The Pasco City Council in a 5-2 decision Monday adopted a new policy for handling public records requests, creating two tracks for requests depending on their complexity.
During discussions over the past several weeks, city officials have likened the policy to lanes at a grocery store -- simple requests go into the "express lane," while more complex requests analogous to a full shopping cart go into the regular lane.
City staffers developed a scoring sheet that shows requesters how their requests are weighted and assigned into either the simple track or the complex track, and said that will help requesters refine their requests to speed up the response.
But Councilman Al Yenney said he thought it would be difficult for people whose requests are deemed complex to get into the express lane, and instead would have preferred an additional intermediate track.
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Yenney said he supported the plan in principal, but could not vote for the proposal advanced on Monday.
"We need something between routine and complex," he said. "I just can't support this."
Councilman Tom Larsen said he agreed with Yenney and also voted no.
Mayor Matt Watkins said he believed the scoring sheet offered an objective set of criteria to help the city manage public records requests, which are eating up more staff time and city resources.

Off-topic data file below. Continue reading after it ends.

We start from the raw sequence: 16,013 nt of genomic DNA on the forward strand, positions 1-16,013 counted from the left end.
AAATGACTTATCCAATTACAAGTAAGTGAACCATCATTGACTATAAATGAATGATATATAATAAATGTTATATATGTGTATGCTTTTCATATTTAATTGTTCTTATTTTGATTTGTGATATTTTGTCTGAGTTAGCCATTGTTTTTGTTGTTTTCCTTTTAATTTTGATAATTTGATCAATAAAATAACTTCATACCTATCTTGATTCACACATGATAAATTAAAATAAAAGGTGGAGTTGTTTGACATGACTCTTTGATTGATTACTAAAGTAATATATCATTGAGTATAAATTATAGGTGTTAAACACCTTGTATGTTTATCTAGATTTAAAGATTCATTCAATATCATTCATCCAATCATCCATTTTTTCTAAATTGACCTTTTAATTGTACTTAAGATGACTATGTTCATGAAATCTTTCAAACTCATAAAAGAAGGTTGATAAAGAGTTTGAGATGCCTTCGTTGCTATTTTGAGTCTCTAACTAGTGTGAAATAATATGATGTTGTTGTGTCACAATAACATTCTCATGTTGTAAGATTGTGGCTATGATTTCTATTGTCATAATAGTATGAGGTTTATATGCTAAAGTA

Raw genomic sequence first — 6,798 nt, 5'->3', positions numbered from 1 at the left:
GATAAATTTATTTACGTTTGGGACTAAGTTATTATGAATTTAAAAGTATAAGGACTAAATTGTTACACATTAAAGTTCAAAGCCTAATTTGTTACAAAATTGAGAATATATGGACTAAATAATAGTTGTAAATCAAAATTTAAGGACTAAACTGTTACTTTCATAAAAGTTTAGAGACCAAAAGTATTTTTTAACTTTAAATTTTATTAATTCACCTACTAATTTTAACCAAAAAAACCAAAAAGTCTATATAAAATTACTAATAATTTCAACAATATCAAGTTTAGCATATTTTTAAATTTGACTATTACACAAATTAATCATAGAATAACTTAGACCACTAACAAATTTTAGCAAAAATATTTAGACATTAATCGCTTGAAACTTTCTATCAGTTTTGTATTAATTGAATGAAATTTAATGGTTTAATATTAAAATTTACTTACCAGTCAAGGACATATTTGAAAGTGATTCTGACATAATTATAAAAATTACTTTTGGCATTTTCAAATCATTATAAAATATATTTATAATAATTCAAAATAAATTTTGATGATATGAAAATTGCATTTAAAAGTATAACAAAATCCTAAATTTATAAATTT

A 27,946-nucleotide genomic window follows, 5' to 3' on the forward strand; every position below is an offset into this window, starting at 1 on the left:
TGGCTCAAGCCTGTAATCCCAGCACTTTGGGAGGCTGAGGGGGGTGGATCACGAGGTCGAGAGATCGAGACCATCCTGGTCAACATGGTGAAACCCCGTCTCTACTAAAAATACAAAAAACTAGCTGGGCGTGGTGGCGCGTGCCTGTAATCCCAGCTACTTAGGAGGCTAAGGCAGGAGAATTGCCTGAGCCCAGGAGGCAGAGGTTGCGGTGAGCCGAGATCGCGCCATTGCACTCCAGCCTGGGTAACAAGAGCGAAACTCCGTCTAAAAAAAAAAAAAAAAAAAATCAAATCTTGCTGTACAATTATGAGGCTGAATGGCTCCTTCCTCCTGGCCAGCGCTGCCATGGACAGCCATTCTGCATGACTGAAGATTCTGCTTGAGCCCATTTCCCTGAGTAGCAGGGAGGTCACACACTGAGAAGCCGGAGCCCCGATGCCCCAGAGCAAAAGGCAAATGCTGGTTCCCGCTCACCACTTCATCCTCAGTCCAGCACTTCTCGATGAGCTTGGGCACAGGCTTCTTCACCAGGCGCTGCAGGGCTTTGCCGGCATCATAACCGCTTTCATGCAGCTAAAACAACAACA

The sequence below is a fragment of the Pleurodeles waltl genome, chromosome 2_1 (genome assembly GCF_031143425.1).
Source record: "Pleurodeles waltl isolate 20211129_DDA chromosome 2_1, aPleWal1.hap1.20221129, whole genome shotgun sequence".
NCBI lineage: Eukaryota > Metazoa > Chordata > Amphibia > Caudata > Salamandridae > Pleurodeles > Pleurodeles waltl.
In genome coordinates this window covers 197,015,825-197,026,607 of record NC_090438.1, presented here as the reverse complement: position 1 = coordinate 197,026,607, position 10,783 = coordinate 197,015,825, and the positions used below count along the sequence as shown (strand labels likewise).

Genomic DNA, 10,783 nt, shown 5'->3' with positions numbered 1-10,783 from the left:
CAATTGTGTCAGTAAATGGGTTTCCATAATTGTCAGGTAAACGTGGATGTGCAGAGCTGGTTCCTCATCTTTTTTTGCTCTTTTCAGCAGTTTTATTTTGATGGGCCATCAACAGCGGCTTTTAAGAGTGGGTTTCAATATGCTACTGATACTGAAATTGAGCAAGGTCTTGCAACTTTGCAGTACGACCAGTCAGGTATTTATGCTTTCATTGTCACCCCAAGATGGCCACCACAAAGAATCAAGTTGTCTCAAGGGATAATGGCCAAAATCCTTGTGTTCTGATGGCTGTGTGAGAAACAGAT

City officials have said in recent meetings that the city clerk is spending about 90 percent of her time -- or about 36 hours per week -- responding to records requests compared to a year ago when she spent only a few hours per week.
The additional time is being spent on a rising number of requests that are large, broad and complicated and may take months or even years to fulfill.
City Manager Gary Crutchfield said there's a backlog of a couple dozen large requests that will take up to five years to finish.
Watkins said that's something the city needs to find a way to manage, while reducing the possibility of getting sued over records requests.
"We can't keep going in the ways we are going," Watkins said.
Crutchfield said that under the new policy, the city clerk would spend about half her time on simple or routine requests and half on complex requests to make sure progress is made on both types.
"We're not using the complex line as a way to forestall anything," he said.
Larsen said he'd like to see an option that allows the requester to say when there's an urgent need or a deadline -- such as an election -- to be met that should bump the request up in priority.
"If it's needed right away, it should be in his hands right away," Larsen said.
Crutchfield said state law already allows for that.
The council plans to review the policy in six months to see how it's working and whether further changes are needed.
w The council voted 5-2 to adopt new boundaries for council representation districts. The council opted to keep a five-district system instead of a three-district system proposed by the city staff.
Watkins and Francik voted against the redistricting plan. Both said at a previous meeting that they prefer the three-district option.